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Having two database tables:

orders (id, client_id, ...) - stores orders of customers

addresses (id, client_id, ...) - stores delivery addresses of customers

Relationship between that tables is many-to-many so I have table

addresses_orders (id, order_id, address_id) which maps where order goes

But I'd like to enforce one thing - in table addresses_orders can only be paired together orders and addresses of the same customer.

What is the best way to do this?

I have web application based on MVC, which stores data in MySQL database. Every customer gets only his orders and addresses to choose from, but form can be tampered and malicious user can change address_id to random guess, so it will produce described insonsitency.

For safety I have to validate against this scenario - probably in Model or directly in database. I prefer second solution, but how to do this? Maybe some triggers?

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Can there be multiple clients at same address ? – tereško Mar 22 '12 at 15:17
No, each client has his own addresses. – shellbro Mar 23 '12 at 6:17

If there are no overlap in addresses ( only one client per address ), Then your DB structure makes no sense.

Clients         Addresses         Orders
---             -------           -------
client_id PK    address_id PK     order_id PK
name            client_id FK      address_id FK
phone_number    full_address      data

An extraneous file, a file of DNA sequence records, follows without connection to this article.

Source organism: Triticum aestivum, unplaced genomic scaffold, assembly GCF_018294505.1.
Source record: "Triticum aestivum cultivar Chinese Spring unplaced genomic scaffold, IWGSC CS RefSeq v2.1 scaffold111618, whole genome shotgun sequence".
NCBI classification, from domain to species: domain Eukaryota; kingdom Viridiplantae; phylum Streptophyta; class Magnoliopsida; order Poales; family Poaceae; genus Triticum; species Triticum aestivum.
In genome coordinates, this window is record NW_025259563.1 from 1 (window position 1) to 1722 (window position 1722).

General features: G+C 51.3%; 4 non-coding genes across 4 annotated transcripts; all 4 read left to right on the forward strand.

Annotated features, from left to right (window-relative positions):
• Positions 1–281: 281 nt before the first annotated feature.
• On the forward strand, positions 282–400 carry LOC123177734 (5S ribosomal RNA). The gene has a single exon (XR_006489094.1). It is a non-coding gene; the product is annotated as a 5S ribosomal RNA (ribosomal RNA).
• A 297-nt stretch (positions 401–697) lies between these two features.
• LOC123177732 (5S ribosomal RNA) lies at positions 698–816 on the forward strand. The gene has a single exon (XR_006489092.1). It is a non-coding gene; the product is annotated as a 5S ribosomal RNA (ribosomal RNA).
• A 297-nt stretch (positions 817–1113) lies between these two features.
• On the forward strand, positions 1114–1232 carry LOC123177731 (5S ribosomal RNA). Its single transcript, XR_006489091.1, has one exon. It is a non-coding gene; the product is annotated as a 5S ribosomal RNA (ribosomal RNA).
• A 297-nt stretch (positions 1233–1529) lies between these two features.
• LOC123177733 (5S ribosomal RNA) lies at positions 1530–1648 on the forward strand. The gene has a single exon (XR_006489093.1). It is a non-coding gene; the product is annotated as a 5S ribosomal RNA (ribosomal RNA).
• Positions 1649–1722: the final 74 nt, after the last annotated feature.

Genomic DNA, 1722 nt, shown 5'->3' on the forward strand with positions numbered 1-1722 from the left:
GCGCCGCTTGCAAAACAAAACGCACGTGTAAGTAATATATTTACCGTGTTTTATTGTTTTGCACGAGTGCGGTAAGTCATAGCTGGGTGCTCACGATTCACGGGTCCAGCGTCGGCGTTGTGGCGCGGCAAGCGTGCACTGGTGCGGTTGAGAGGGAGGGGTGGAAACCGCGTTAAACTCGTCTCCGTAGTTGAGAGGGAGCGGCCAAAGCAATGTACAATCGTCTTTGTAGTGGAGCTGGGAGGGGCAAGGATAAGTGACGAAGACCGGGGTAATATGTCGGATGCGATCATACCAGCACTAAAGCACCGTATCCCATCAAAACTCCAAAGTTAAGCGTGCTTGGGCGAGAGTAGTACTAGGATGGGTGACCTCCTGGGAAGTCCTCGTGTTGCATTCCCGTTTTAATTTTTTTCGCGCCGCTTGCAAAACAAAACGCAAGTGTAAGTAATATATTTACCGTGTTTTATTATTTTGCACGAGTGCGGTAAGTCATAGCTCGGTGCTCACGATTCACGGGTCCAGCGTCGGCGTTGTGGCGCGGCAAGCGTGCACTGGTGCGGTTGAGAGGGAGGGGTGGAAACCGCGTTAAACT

Then to get all details from an order

FROM Orders
    LEFT JOIN Addresses USING(address_id)
    LEFT JOIN Clients USING(client_id)
    client_id = 42

This would give you all orders from client with ID 42.

  • each order has one address
  • each address has one client
  • each client has multiple addresses
  • each address has multiple orders
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I'm so stupid.. Thank you! – shellbro Mar 23 '12 at 10:20

Is the address_id hidden or visible form field and you are worried that users are capable or willing to mess with it?

I'm guessing your customers are logged in. You could take advantage of session information and user_id (or something). Retrieve the customers address_id in the process file and use that address_id, not the id sent by form (you could of course check if they match). If something goes wrong the problem is probably somewhere in session/application security, but not in the spoofed form.

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We tend to use the following approach:

a) Store the customerid in the session

b) When selecting the orders or addresses use one of the following showing the user names while saving the ids: - A pregenerated list using a select control where only one can be selected - A pre-generated list from which specific items can be selected using checkboxes

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